news item: so what’s your point, exactly?

I suppose it’s a bit short-sighted of me to complain about someone else’s obvious bias in an article while I write what is, admittedly, an obviously biased article. But I’m one-fifth of this website and I’m going to take some liberties, damnit!

Josey alerted me to this, uh, I guess it’s a news item about a family who wanted one more baby and used fertility treatments that resulted in the birth of quintuplets. A cute human interest piece, right? A bit sensationalized, because while we here all know that it’s pretty rare for fertility meds that are used under the care of responsible medical staff to result in five implanted embryos, the rest of the world still seems largely unaware, and so stories like this make more headlines than the sort of everyday fertility journeys of most of us, such as the stories of the ladies featured in Faces of ALI (which you should most definitely check out if you haven’t already).

The article in question, though, isn’t a straight news piece about the family’s journey through infertility. It’s a snarky wrapper around the author’s obvious disdain for the invasive medicalization of fertility treatments. I can just hear it echoing in the back of her head: “why can’t you just adopt one of those orphans who is already born and needs a home?” (RAGE.) She certainly had some feelings about the couple in the story considering, and then deciding against, a “rare opportunity” to adopt a newborn. (They “prayed about it”? How pedestrian!)

Given all of this, I suppose it should shock no one that the piece is titled Five More Reasons To Love Drugs. I see what you did there!

Here’s a fun quote:

Although my brain won’t allow me to imagine what life with quints might be like, I do love babies and feel that reproductive medicine absolutely has a place in our world. However, I’m afraid that assisted reproduction provides a supercharged emotional element conducive to overbreeding.

NO WAY. THAT IS EXACTLY WHY I DID IT! Ordinary fertility wasn’t enough for this adventurous thrill-seeker and a “supercharged emotional element” was just what I needed to kick things up a notch. My life is all about one-upping people and, of course, making sure that there’s more of my genetic material out there than yours. Discovery Channel reality show, here I come!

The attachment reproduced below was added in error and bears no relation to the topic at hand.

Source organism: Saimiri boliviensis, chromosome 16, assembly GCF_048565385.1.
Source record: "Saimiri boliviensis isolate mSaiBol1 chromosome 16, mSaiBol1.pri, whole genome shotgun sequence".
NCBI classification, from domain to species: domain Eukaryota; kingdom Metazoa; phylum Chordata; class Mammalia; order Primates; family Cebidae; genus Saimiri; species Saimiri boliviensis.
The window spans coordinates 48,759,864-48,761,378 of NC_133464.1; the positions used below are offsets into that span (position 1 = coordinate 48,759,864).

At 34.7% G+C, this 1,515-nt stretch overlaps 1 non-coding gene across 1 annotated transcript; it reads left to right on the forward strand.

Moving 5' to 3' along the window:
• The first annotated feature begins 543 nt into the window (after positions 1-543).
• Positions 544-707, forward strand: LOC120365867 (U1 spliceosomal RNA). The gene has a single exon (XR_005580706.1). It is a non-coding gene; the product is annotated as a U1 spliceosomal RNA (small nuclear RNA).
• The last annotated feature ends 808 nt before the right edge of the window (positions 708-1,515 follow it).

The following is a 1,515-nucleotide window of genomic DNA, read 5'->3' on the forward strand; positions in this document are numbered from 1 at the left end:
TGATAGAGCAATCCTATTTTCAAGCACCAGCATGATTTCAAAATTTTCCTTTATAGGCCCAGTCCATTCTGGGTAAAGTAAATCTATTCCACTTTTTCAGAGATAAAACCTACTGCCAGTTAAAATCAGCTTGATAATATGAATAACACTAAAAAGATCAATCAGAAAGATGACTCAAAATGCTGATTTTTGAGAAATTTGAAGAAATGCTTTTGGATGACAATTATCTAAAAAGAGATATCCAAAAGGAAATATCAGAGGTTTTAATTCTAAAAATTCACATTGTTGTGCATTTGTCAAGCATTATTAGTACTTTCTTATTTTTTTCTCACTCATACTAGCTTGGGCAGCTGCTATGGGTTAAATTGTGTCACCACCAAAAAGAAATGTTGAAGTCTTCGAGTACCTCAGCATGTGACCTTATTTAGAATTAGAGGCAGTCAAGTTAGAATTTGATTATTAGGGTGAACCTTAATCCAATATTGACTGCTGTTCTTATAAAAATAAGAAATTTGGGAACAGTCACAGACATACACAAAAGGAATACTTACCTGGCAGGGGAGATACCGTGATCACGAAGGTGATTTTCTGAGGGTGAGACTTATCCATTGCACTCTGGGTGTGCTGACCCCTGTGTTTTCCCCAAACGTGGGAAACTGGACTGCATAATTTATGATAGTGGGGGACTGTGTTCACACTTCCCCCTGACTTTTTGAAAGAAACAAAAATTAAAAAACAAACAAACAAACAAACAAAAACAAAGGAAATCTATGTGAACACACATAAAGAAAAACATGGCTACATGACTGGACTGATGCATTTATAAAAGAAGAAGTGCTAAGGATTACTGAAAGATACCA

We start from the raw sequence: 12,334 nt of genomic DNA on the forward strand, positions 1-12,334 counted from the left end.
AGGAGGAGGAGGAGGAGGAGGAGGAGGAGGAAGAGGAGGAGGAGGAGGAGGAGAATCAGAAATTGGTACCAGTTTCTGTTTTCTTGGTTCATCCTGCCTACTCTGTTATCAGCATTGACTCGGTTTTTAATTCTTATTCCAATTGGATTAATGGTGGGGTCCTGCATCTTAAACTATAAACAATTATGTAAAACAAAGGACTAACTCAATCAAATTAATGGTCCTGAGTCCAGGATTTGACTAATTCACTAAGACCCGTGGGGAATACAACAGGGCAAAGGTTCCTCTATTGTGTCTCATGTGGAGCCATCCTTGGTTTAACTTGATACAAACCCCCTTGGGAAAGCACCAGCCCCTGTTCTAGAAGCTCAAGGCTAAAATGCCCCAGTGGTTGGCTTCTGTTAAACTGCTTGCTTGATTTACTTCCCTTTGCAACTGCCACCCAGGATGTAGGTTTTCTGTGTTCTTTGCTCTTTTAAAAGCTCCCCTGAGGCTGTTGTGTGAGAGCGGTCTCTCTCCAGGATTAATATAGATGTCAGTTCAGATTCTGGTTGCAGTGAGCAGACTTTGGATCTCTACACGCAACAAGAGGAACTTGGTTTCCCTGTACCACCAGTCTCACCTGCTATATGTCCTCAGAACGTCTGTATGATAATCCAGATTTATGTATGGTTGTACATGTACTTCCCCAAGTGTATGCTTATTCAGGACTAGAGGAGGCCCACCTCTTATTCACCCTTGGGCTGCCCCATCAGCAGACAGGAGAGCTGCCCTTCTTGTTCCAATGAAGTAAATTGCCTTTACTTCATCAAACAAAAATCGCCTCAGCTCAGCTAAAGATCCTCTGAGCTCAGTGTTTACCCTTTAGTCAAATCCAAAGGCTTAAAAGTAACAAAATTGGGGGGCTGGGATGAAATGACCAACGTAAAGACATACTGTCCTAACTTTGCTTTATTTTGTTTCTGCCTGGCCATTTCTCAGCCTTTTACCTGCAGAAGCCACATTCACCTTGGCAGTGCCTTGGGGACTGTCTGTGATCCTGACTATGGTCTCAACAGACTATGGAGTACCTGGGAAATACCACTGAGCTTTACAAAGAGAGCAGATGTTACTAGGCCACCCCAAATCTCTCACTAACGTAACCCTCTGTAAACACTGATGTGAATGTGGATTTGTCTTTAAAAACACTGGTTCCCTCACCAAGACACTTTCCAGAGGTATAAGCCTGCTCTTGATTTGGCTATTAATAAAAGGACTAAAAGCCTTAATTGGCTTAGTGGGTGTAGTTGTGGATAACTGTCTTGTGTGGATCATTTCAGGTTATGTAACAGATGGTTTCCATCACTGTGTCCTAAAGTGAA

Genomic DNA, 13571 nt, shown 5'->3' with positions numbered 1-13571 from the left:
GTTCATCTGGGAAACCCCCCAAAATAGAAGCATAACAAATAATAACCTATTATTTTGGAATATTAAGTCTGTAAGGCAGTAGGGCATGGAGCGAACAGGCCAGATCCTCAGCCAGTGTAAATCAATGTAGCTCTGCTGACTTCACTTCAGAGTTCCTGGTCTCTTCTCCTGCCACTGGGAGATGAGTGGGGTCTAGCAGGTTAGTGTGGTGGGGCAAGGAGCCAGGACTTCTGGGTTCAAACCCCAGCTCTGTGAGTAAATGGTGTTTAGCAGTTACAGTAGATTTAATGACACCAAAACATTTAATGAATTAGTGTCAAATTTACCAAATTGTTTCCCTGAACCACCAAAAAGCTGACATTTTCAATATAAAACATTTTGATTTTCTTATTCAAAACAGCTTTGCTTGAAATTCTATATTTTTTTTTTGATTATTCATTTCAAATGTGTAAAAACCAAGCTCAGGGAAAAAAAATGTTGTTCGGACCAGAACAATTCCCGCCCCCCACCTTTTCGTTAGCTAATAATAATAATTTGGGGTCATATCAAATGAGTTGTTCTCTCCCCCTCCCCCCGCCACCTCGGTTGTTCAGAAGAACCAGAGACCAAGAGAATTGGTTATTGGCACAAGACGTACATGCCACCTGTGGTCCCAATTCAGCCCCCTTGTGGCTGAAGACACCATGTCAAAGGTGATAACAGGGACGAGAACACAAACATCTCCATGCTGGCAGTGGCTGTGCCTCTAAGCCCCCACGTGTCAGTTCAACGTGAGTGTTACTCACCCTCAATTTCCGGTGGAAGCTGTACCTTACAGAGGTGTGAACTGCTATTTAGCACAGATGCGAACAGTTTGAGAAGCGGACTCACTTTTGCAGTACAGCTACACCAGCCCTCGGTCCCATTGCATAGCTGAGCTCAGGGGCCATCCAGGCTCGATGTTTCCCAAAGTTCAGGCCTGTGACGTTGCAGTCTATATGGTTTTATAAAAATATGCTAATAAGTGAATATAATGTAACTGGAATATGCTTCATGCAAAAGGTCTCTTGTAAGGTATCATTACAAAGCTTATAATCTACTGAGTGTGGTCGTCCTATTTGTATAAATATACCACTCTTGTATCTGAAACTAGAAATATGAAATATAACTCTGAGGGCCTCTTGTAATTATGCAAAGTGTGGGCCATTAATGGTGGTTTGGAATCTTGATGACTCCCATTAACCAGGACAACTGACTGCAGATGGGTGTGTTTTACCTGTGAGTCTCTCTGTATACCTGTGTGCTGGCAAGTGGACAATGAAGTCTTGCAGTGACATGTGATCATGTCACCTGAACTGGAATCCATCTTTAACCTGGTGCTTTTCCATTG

The world-at-large is generally ill-informed or misinformed about infertility and loss, so I’m not particularly shocked by this article’s existence, although I have to say, it really does start to go down a winding rambly road and then drop off pretty suddenly toward the end. Is this just a vehicle for the author’s irritation at the prevalence and occasional success of fertility treatments, perhaps thoughts she hasn’t even reasoned through well enough to form a cogent argument around them? Hmm.

One more:

Stories like this are common: The ovaries of a woman are stimulated via drugs producing multiple eggs. The woman is inseminated and guess what? All of the eggs are fertilized. The couple can’t bear to reduce the number, so another multiple birth begins.

THAT IS NOT COMMON. Many doctors will cancel or convert an IUI cycle to IVF if multiple follicles look promising to avoid things like five eggs being fertilized and implanting. IVF, sure, multiple eggs are fertilized, often as many as possible, but they’re not all transferred. Know your basic facts before using words like “common” to describe this situation (the family in this story didn’t use IVF, by the way).

Here’s an update on the kids on their fourth birthday, by the way– and I’ll add that they seem like a really mellow, down-to-earth family, for which those parents have my undying admiration and respect because I have TWO kids and we watched about three hours of TV today (cringe).

So while it’s a bit of a stretch, I did manage to formulate a few discussion questions for this particular journalistic gem…

* * * * * * *

What is the lowest common denominator of what you will accept for infertility-related journalism?

* * * * * * *

As for me? I think a little open-mindedness and understanding goes a long way. If you have to write about a sensationalized story like the birth of quintuplets then please remember that commenters are going to concern-troll the crap out of it (“that’s so irresponsible; the babies could be born early and could be sick!”) so maybe balance it out with a little fairness. Maybe five healthy kids born into a loving family who are capable of caring for them isn’t a complete and utter travesty deserving of a laughable and degrading “how you came to be” story.

Also– please don’t make up medical facts, journalists of the world. If you want medical info to add to your articles, ask us. We have PILES OF FILES.


  1. I couldn’t have said it better myself, Jules! This article just enraged me when I read it, mostly b/c of the erroneous assertion that REs routinely let couples do IUI cycles with 5 mature follies. My clinic was shooting for 2, and 3 would have triggered a serious discussion before proceeding. I just hate when journalists sensationalize IF stories even further with incorrect facts. GRRRR. Not to mention the writer wasn’t even a GOOD writer (like you said, no cohesive train of thought or wrap up to the article at all!). GAH. Is it too much to ask to have more REAL stories featured like Faces of ALI?!